Harbor Nocturne by Joseph Wambaugh

Harbor Nocturne  by  Joseph Wambaugh

Mysterious Press

        Joseph Wambaugh has been heralded as the “father of the modern police novel.”  In his latest book, Harbor Nocturne, he reminds us why he deserves that title.  Set in San Pedro, a district in southern Los Angeles, the plot focuses primarily on a young immigrant woman named Lita Medina and a longshoreman named Dinko Babitch.  When their paths cross in a Hollywood nightclub, both of their lives will be inexorably changed as they are dragged into the dark underworld of human trafficking following the disappearance of one of the dancers in the club and the discovery of more than a dozen bodies in a shipping container.

This book also features the return of many of the characters of the Hollywood Station series.  The author takes us on a whirlwind tour of the stranger places in Los Angeles with familiar characters like Flotsam and Jetsam, the Unicorn, Hollywood Nate, and several new members of the crew.  Wambaugh takes what could be one-note quirky characters and develops them into rich, full people that make us laugh with their jokes and ache at their pain.  He grants us a glimpse into the lives of the officers patrolling the streets through their superstitions and the varied ways of dealing with difficult or tragic situations like no other author could.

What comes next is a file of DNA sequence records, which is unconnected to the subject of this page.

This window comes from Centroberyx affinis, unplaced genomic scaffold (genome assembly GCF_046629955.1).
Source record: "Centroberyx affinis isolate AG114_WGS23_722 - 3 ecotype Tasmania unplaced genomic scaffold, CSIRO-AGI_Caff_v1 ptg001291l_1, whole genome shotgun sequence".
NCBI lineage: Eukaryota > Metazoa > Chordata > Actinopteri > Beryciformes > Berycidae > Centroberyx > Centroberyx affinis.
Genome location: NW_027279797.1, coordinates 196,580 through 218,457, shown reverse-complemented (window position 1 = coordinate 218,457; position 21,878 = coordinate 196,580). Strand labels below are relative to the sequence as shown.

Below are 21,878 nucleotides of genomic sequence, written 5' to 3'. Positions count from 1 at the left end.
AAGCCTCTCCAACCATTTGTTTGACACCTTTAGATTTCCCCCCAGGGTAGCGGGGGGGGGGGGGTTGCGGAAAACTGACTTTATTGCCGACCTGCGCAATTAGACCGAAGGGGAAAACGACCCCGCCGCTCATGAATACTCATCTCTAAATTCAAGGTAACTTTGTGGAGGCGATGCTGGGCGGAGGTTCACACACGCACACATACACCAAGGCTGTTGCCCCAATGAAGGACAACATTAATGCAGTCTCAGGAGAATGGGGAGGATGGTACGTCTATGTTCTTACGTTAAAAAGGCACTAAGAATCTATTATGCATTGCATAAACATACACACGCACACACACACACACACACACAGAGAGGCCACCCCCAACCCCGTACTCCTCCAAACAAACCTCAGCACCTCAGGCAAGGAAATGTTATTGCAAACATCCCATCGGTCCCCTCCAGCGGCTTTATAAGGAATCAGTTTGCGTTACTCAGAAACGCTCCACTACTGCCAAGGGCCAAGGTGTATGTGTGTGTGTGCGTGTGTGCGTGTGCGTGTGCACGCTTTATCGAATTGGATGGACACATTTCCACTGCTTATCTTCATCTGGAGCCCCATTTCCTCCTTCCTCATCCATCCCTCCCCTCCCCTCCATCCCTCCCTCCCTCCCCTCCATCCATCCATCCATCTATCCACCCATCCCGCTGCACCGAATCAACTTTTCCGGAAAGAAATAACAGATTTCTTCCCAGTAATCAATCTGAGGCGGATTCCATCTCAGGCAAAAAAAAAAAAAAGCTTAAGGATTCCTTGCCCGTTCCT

Blending humor, violence, love, tragedy, and suspense, Wambaugh crafts a flawless tale that is not to be missed.  The patrol scenes with various members of the Hollywood Station are so real you would swear you were sitting in the back seat of the squad car.  The love story never feels sappy or tacked on, but is instead, shockingly human and richly realized.  As the seemingly unrelated stories knit together, the pages will fly by until the dramatic and heart-wrenching conclusion.  While it is still early, I have no reservation in saying that this will rank in my top novels of 2012.  If you are looking to start your summer reading off with a bang, be the first in line to grab this book.

Bryan VanMeter